Well, we've got a responsibility to do the right thing by households, by the people of Queensland, but also the right thing by the economy in the long term. The economy is relatively strong at the moment. The right thing to do is to keep our public finances strong so that if we have future events, we can actually deal with those effectively.

So we are doing the right thing by households – a modest levy. We're also finding savings elsewhere in the budget because this is a big bill – $5.6 billion. But what we do by putting in place a modest levy, making savings in the budget, is that we rebuild our community infrastructure which is what makes communities work.

This morning I'm going out to see the people at Goodna, 600 houses there were flooded. The voluntary work that's going on out there, the in-kind business donations, all of that is still required. We've also, on top of that, got to rebuild the community infrastructure.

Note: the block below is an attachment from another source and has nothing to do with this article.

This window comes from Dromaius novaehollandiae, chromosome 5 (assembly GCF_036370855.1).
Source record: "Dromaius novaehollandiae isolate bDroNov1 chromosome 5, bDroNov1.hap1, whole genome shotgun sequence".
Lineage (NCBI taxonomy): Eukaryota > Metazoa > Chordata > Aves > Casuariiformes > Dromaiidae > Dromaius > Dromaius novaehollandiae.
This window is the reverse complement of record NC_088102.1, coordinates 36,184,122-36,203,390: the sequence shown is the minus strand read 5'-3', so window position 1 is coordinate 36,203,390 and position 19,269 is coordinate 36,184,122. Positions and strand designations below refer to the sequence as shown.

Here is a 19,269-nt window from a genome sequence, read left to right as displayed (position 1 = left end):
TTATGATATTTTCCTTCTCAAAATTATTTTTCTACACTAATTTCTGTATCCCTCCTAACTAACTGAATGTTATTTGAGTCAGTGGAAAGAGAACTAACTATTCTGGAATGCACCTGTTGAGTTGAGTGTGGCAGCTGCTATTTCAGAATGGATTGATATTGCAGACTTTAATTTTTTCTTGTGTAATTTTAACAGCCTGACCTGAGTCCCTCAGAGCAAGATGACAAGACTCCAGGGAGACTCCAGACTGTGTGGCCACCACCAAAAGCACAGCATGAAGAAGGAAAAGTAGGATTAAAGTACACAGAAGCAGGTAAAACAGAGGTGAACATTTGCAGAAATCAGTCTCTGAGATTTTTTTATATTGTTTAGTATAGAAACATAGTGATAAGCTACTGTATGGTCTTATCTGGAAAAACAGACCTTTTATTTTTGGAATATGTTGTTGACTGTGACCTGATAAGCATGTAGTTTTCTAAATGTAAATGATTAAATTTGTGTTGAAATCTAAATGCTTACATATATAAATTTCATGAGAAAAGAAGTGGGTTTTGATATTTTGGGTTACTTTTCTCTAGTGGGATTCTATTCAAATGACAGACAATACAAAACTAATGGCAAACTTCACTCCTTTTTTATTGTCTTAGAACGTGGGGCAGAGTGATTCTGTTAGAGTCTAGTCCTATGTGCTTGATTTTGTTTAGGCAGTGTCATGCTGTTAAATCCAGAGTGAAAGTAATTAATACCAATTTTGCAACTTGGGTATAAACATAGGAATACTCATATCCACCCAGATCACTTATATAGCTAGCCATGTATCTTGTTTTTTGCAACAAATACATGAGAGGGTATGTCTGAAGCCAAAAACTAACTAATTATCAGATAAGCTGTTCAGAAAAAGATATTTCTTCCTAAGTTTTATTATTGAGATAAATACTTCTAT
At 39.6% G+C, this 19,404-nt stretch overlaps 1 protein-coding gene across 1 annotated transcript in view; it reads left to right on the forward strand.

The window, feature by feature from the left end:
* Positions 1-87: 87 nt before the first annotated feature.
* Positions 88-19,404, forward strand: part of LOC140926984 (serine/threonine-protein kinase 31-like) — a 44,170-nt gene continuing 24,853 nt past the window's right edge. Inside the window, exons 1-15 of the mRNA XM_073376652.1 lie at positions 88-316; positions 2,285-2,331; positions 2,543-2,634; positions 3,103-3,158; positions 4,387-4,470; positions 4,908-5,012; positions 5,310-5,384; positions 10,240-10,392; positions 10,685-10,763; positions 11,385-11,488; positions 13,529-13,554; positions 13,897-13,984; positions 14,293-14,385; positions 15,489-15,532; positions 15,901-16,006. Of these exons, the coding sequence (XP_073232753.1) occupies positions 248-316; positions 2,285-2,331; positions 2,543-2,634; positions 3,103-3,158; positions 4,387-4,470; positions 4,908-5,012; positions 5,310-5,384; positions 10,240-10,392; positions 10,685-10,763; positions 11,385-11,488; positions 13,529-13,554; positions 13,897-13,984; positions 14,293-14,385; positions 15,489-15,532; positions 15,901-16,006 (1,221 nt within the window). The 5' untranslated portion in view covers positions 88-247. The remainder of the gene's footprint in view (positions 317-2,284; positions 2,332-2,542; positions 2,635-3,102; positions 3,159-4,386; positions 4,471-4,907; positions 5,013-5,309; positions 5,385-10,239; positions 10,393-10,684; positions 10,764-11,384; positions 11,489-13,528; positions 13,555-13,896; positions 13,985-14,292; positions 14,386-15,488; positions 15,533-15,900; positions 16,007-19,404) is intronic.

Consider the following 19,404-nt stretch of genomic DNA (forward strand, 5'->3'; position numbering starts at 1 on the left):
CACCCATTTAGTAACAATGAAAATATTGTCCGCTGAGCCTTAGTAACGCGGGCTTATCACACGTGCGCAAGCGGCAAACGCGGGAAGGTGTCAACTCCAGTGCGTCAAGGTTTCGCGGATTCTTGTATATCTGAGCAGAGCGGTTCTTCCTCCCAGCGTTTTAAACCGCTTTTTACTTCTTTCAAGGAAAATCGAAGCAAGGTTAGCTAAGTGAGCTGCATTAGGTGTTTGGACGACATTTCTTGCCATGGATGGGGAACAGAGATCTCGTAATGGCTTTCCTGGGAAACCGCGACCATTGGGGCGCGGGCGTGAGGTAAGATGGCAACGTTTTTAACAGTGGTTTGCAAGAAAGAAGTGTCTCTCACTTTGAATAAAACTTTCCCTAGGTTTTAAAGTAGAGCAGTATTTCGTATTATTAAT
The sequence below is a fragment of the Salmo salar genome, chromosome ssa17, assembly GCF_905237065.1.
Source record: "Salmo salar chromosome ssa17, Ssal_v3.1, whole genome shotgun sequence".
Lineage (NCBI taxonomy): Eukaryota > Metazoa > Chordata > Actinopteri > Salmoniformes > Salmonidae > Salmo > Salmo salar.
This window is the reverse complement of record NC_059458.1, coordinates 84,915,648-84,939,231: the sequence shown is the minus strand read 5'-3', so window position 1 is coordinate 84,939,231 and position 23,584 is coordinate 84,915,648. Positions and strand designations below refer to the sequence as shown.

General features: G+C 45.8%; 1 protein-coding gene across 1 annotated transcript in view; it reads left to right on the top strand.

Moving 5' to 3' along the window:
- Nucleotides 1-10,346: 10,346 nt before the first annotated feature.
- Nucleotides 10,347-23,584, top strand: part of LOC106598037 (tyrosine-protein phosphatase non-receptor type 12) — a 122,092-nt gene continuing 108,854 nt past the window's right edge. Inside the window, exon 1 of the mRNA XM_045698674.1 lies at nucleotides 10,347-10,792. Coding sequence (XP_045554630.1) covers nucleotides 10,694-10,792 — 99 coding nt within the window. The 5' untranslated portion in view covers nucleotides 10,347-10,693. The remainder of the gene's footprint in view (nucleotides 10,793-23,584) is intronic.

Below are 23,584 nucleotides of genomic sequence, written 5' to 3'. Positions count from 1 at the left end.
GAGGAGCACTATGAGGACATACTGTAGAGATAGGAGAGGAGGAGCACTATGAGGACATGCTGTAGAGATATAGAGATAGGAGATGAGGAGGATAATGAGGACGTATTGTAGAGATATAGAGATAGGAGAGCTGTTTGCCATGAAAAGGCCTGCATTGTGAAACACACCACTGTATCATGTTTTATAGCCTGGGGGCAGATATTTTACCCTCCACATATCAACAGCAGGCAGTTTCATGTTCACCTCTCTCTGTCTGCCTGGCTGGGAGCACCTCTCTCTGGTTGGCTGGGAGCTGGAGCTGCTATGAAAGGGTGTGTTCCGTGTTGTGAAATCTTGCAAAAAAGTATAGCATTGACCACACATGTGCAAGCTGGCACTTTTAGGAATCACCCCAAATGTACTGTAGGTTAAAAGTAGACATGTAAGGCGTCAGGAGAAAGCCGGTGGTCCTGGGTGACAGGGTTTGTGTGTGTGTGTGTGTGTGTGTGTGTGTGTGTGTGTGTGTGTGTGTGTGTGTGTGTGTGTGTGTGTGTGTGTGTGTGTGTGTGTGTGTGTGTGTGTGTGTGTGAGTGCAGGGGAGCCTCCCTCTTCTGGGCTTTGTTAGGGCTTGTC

O'KEEFE:

Alright. Now, Treasurer, just on a couple of those points. Firstly, there have been many natural disasters in the past in Australia. The question we're being asked most often on our email is what separates this from the others? Why this levy now?

TREASURER:

Because in economic terms it's far bigger than all of the others. Some people compare it to 1974 in Brisbane, this is much bigger than 1974 in Brisbane because Queensland is twice as big and Brisbane is twice as big. So the impact is bigger. The impact here has been very significant in agriculture, very significant in mining, and very significant because a very large area has had all of its community infrastructure destroyed, or parts of it.

O'KEEFE:

Indeed. Now, I'm just reading from an email here, it says "the government seems to be slightly out of touch with the people that they are taxing. Middle and higher income earners are generally asset rich – cash poor, and being stung by the levy at the same as increasing interest rates and general living costs is going to hurt much more than the government imagines". How do you respond to that?

TREASURER: